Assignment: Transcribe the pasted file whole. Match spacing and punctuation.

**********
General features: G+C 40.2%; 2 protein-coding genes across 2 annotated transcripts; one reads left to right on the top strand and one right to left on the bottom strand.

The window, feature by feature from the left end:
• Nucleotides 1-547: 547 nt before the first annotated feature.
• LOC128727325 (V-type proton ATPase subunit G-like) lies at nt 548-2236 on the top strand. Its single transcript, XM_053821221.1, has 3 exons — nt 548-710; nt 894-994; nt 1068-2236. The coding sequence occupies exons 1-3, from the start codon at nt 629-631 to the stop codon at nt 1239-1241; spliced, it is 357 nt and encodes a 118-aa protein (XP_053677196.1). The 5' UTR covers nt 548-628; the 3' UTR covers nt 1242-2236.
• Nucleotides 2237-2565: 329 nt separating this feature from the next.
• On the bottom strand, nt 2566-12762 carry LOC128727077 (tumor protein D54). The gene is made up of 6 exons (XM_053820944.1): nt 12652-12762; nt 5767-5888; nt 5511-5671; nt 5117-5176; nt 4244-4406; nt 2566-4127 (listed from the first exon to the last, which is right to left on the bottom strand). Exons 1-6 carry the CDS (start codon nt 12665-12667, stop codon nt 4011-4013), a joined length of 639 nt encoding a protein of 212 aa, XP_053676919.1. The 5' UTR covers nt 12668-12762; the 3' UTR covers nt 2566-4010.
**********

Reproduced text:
General features: G+C 40.2%; 2 protein-coding genes across 2 annotated transcripts; one reads left to right on the top strand and one right to left on the bottom strand.

The window, feature by feature from the left end:
• Nucleotides 1-547: 547 nt before the first annotated feature.
• LOC128727325 (V-type proton ATPase subunit G-like) lies at nt 548-2236 on the top strand. Its single transcript, XM_053821221.1, has 3 exons — nt 548-710; nt 894-994; nt 1068-2236. The coding sequence occupies exons 1-3, from the start codon at nt 629-631 to the stop codon at nt 1239-1241; spliced, it is 357 nt and encodes a 118-aa protein (XP_053677196.1). The 5' UTR covers nt 548-628; the 3' UTR covers nt 1242-2236.
• Nucleotides 2237-2565: 329 nt separating this feature from the next.
• On the bottom strand, nt 2566-12762 carry LOC128727077 (tumor protein D54). The gene is made up of 6 exons (XM_053820944.1): nt 12652-12762; nt 5767-5888; nt 5511-5671; nt 5117-5176; nt 4244-4406; nt 2566-4127 (listed from the first exon to the last, which is right to left on the bottom strand). Exons 1-6 carry the CDS (start codon nt 12665-12667, stop codon nt 4011-4013), a joined length of 639 nt encoding a protein of 212 aa, XP_053676919.1. The 5' UTR covers nt 12668-12762; the 3' UTR covers nt 2566-4010.